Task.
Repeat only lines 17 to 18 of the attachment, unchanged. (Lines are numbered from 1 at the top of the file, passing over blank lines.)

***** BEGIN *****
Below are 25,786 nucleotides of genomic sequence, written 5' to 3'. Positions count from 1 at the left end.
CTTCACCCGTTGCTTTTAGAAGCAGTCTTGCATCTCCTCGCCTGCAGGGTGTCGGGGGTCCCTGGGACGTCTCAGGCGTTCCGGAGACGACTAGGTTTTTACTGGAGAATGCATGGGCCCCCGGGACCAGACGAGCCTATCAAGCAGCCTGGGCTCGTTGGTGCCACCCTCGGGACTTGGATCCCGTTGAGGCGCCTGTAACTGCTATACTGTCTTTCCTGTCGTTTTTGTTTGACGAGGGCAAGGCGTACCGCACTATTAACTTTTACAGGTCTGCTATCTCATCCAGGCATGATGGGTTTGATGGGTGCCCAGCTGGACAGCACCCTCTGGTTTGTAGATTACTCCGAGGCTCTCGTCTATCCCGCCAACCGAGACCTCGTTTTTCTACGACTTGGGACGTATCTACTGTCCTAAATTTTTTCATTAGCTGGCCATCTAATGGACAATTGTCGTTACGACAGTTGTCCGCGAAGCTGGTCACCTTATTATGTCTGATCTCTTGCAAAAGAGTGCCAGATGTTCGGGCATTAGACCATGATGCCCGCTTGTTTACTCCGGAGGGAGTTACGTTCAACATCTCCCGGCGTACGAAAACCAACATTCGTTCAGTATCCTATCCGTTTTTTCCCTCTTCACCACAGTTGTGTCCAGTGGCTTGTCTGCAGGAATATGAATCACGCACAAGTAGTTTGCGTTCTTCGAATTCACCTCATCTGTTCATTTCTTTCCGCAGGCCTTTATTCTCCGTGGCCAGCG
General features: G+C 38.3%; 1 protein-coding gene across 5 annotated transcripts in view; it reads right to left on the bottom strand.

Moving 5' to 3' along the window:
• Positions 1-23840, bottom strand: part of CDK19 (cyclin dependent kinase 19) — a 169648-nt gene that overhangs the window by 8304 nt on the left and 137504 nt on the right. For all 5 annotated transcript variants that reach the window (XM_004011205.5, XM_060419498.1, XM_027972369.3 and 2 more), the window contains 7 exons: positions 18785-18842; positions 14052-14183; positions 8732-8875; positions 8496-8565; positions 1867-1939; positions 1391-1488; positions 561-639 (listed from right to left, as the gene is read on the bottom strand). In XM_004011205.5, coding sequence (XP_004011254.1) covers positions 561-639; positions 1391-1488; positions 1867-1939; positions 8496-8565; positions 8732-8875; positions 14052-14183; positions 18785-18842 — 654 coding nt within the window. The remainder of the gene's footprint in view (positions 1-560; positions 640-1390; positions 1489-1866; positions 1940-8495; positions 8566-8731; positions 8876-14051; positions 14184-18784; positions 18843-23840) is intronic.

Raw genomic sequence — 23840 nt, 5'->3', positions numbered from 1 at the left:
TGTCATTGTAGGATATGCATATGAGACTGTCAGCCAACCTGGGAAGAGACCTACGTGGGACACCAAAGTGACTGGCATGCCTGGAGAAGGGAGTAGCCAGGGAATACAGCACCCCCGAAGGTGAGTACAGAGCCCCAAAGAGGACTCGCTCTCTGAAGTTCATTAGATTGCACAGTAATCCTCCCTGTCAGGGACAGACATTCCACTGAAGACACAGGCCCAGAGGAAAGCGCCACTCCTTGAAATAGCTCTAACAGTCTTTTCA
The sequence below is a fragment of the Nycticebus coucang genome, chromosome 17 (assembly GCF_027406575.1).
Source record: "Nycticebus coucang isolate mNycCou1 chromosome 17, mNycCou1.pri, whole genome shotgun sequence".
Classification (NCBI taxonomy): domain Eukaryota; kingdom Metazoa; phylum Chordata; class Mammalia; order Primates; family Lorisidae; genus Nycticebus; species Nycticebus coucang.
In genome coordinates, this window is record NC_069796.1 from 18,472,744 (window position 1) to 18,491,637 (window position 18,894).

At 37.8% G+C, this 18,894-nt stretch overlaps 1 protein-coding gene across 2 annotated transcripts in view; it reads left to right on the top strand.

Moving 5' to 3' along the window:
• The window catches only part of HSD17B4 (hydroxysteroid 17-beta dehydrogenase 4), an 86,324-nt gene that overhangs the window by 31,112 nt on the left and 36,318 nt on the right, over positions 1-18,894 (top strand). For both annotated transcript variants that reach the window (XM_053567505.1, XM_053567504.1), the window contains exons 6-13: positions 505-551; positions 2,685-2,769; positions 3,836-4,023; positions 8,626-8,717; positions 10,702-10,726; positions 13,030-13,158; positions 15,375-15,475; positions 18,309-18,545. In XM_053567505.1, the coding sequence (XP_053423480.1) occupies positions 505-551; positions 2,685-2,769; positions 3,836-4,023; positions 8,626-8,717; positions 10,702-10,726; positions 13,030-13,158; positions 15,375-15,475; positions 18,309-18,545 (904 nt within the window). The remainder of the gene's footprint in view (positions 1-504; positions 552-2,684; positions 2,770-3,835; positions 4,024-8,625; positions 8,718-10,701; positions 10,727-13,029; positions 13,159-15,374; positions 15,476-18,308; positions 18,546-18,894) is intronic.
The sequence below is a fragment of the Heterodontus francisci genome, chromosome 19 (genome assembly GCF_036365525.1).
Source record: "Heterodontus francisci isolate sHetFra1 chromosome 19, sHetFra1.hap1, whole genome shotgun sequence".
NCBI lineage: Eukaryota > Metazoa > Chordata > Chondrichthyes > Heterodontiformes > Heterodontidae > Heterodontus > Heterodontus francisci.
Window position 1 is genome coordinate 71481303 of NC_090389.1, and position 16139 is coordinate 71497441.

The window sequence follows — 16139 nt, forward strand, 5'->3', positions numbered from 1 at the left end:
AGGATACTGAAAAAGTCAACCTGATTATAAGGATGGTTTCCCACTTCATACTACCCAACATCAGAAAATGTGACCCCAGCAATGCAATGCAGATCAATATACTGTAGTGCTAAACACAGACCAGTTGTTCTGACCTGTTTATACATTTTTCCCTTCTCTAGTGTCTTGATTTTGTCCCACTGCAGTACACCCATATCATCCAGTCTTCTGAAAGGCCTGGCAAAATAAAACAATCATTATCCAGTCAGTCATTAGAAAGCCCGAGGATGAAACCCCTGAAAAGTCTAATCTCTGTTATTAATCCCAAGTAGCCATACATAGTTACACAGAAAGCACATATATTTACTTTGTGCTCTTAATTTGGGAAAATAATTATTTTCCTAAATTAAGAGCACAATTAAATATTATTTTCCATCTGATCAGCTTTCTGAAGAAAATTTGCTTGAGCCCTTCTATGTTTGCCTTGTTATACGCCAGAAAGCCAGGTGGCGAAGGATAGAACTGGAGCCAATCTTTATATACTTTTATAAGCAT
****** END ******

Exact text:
NCBI lineage: Eukaryota > Metazoa > Chordata > Chondrichthyes > Heterodontiformes > Heterodontidae > Heterodontus > Heterodontus francisci.
Window position 1 is genome coordinate 71481303 of NC_090389.1, and position 16139 is coordinate 71497441.